The stories “Little Red Hat” and “Little Red Riding Hood,” highlight a more sinister theme than what is seen on the surface. Both of these stories have a deeper meaning than what is being read by the reader, and have morals that still play a large role in today’s society. This theme that both of these stories convey is that of a “be careful who you talk to” theme, and goes perfectly in to what parents teach their kids about “stranger danger.” In the story “Little Red Hat,” the ogre takes over the role of the girl’s grandmother, and tricks her into thinking that it is actually her. The ogre had killed the grandmother in order to lure the girl into the house and eventually tricked the girl into taking off her clothes and getting into bed with him. (Sneller, 2007). This same situation is presented in the “Little Red Riding Hood” story by Charles Perrault, however it is with a wolf and not an ogre. Once again the antagonist, now a wolf, kills the grandmother and pretends to be her in order to get the innocent young girl to come inside. The wolf continues to impersonate the grandmother until he has her complete trust, and this is when the girl takes off her clothes and gets into bed with the wolf, ultimately leading to her being eaten (Perrault, n.d.). Both of these tales are very graphic, that use stories to convey the very real dangers in every day life. At the end of Charles Perrault’s “Little Red Riding Hood,” he even outlines that the moral of the story is that cute, young children must be careful of who they interact with because it is usually the ones that are nice and charming that end up hurting you the worst (Perrault, n.d.). As one can see, the meaning of these stories goes beyond being eaten by beasts, and uses these beasts as metaphors for people in the real world.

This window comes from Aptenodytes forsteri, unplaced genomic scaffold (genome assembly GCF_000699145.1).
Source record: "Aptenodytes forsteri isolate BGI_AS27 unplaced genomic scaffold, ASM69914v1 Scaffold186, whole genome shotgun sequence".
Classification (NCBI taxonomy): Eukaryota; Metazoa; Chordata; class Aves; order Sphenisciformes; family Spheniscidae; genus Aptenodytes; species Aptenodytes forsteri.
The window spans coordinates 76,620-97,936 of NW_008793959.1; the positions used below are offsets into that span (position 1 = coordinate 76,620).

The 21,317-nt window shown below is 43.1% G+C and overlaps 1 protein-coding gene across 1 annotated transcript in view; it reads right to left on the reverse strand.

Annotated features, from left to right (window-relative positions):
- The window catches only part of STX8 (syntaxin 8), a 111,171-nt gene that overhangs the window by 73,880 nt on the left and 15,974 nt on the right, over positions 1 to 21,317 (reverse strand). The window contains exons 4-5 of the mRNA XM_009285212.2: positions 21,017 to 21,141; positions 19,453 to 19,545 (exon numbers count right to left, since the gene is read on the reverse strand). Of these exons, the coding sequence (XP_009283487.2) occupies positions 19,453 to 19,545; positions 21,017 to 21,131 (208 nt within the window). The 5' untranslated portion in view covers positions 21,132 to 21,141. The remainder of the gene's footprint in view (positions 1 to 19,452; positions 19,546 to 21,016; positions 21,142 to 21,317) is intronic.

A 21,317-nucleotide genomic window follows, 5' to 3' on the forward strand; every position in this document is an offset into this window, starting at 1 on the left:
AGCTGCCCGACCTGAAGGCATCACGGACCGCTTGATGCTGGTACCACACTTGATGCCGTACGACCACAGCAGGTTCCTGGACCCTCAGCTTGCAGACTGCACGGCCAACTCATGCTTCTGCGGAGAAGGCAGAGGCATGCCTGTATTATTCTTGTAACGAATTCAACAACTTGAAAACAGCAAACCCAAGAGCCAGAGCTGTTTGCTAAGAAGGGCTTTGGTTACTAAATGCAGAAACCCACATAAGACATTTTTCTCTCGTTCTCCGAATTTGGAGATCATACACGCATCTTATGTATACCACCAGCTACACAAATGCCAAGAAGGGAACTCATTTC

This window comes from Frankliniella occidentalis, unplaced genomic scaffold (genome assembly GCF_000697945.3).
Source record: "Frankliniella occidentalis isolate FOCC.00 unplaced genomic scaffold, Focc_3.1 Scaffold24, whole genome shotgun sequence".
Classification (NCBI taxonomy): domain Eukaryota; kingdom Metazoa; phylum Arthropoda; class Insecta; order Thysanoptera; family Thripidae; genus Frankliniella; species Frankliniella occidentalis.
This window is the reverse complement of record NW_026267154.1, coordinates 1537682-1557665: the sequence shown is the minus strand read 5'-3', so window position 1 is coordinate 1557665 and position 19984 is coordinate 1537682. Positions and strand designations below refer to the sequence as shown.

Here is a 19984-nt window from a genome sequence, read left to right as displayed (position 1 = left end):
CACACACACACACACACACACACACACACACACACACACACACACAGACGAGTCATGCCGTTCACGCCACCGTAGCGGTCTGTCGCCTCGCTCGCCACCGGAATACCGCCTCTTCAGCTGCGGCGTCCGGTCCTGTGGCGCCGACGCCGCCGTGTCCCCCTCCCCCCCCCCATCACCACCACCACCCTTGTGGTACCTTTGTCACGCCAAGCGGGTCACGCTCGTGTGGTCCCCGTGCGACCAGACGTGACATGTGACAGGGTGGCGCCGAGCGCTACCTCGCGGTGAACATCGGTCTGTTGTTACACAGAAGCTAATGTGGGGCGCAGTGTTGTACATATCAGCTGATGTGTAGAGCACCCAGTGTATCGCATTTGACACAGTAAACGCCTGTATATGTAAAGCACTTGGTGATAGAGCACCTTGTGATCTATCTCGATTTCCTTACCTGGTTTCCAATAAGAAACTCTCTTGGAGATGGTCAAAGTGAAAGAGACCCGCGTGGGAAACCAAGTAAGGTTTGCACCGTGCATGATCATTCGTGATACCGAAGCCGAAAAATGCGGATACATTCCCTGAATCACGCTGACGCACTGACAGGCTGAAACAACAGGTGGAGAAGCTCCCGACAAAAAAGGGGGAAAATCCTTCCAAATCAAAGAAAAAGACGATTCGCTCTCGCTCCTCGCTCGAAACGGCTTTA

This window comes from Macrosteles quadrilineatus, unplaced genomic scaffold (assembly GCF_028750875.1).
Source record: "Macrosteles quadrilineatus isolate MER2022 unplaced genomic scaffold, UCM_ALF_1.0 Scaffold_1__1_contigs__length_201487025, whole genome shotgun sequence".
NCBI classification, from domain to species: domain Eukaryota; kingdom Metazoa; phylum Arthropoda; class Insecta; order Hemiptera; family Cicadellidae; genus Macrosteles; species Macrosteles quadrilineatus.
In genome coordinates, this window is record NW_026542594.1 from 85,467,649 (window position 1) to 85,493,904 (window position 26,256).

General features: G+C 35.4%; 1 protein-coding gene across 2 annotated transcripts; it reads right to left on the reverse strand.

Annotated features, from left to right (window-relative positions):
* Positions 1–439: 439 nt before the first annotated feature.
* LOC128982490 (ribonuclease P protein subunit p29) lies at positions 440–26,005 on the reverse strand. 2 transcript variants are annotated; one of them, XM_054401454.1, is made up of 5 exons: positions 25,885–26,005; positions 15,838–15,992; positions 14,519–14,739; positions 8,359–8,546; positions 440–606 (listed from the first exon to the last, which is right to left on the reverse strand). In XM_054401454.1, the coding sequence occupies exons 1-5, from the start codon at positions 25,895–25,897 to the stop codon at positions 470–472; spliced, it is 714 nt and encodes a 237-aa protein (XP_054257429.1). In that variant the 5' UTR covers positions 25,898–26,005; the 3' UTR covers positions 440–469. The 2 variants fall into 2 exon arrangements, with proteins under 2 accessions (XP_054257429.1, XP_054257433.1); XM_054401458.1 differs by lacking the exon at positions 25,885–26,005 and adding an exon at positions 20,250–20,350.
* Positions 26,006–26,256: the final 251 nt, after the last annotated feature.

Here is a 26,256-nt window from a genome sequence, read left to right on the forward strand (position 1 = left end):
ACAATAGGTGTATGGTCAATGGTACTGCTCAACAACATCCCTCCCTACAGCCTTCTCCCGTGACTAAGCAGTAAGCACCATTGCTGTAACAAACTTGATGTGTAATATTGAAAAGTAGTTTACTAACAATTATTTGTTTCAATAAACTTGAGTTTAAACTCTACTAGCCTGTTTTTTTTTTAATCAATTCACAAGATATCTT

Perrault, Charles. LittleRed Riding Hood. N.p., n.d. Web. 19 April 2017. Retrieved from http://www.pitt.edu/~dash/type0333.html#perrault
Sneller, Christian. “Das Rothhutchen,” MArchen und Sagen aus Walschtirol: Ein Beitrag zur deutschen Sagenkunde. (Innsbruck: Verlag der Wagner’schen Universitats-Buchhandlung, 1867), no. 6, pp 9-10. Translated by D. L. Ashliman. 2007.